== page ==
What to Watch For on Hikes during Hunting Season
Keep these dog-friendly safety tips in mind when going for a seasonal hike with your pooch.
The leaves are falling, ushering in fall hunting season. Most hunters are responsible and are dedicated to the sport. Even though they’re professionals, accidents can happen, and it’s up to you to do your part to keep safe. Before you head out on that hike, be prepared with tips to keep the both of you safe:
Don’t try to blend in with the leaves—we’re talking about donning a bright, shiny orange vest so that hunters will see you coming. If you decide to take the path less travelled, a hunter will be able to spot you, and move on as you continue your walk. To make sure your big, brown dog doesn’t get mistaken for game, put a vest on him as well.
It may be tempting to let your dog run free in the woods, but during hunting season, you need to keep him close to you and under control. Consider the sound of gunshot and what your dog might do if he’s startled by the sound. If he bolts, it’ll be another kind of hunting expedition. And a leash will keep your dog from doing his own hunting, especially if he smells or sees the local wildlife. Animals such as wolves or coyotes can be shot in certain areas, and your off-leash dog might be mistaken for one.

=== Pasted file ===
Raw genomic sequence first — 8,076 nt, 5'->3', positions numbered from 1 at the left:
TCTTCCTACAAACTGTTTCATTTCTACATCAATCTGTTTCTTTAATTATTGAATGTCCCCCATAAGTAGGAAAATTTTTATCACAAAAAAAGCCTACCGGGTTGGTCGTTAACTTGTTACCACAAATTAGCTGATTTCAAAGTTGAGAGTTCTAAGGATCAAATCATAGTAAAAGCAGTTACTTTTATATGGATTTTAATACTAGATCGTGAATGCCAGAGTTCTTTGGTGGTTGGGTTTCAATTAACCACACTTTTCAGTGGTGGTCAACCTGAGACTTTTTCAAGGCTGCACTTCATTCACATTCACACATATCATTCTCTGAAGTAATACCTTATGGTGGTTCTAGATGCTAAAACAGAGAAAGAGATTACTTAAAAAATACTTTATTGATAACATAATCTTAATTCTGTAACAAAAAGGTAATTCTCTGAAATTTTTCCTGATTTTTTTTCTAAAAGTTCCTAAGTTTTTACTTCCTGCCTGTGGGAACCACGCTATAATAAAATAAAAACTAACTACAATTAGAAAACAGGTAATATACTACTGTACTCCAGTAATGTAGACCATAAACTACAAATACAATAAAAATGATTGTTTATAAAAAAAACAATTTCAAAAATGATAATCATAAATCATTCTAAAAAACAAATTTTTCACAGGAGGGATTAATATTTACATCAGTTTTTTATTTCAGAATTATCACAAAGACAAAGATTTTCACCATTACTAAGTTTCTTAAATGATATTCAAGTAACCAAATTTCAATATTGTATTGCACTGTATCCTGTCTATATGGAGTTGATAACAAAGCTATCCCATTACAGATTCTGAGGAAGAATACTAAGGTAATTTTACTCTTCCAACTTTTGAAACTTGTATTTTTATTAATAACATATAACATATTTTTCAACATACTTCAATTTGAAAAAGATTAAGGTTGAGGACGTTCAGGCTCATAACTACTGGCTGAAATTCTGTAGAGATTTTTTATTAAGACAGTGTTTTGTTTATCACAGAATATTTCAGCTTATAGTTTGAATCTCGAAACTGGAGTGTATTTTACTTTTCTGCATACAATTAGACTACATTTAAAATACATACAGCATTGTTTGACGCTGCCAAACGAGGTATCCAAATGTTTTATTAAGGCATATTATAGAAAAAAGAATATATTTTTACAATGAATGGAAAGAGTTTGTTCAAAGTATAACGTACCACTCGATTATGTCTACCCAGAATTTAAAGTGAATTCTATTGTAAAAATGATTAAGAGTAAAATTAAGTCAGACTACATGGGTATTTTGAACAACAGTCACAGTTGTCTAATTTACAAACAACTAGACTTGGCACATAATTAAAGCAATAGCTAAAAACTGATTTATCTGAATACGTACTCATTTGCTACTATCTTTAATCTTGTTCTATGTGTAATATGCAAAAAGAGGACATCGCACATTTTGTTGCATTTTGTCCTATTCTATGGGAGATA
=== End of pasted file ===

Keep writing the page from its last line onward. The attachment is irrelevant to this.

Time to Hike
This is the season to “fall back” when it comes to the time of day you should hike with your dog. Plan your hikes for the middle of the day, because wild animals are most active at dawn and dusk, which means so are hunters. It’s the perfect excuse to sleep in and not feel bad about it!
What’s in season?
Certain animals are only allowed to be hunted at certain times of the year. Is it duck season? You should stay away from wet, marshy areas. If it’s deer season, you’ll be sure to find hunters around their feeding areas, located on edge of fields that offer good cover. During deer season, you should stick to local conservation areas, and steer clear of the woods.
Meat and Eat
Hunters field dress the animals they shoot right then and there. Pieces can get left behind, and your dog may pick up on the smell, thinking it’s a free meal. But you don’t know what’s in the meat. It could contain pathogens or bacteria that can lead to an upset stomach. Keep your dog away from these scraps, because there’s no such thing as a free lunch.
Watch for traps.
Hunters not only use guns; they may also use traps. Bear traps are the most common traps, designed to kill quickly. You don’t want your dog to accidentally to step into one. That’s why the best way to avoid trouble is by keeping your dog on a leash.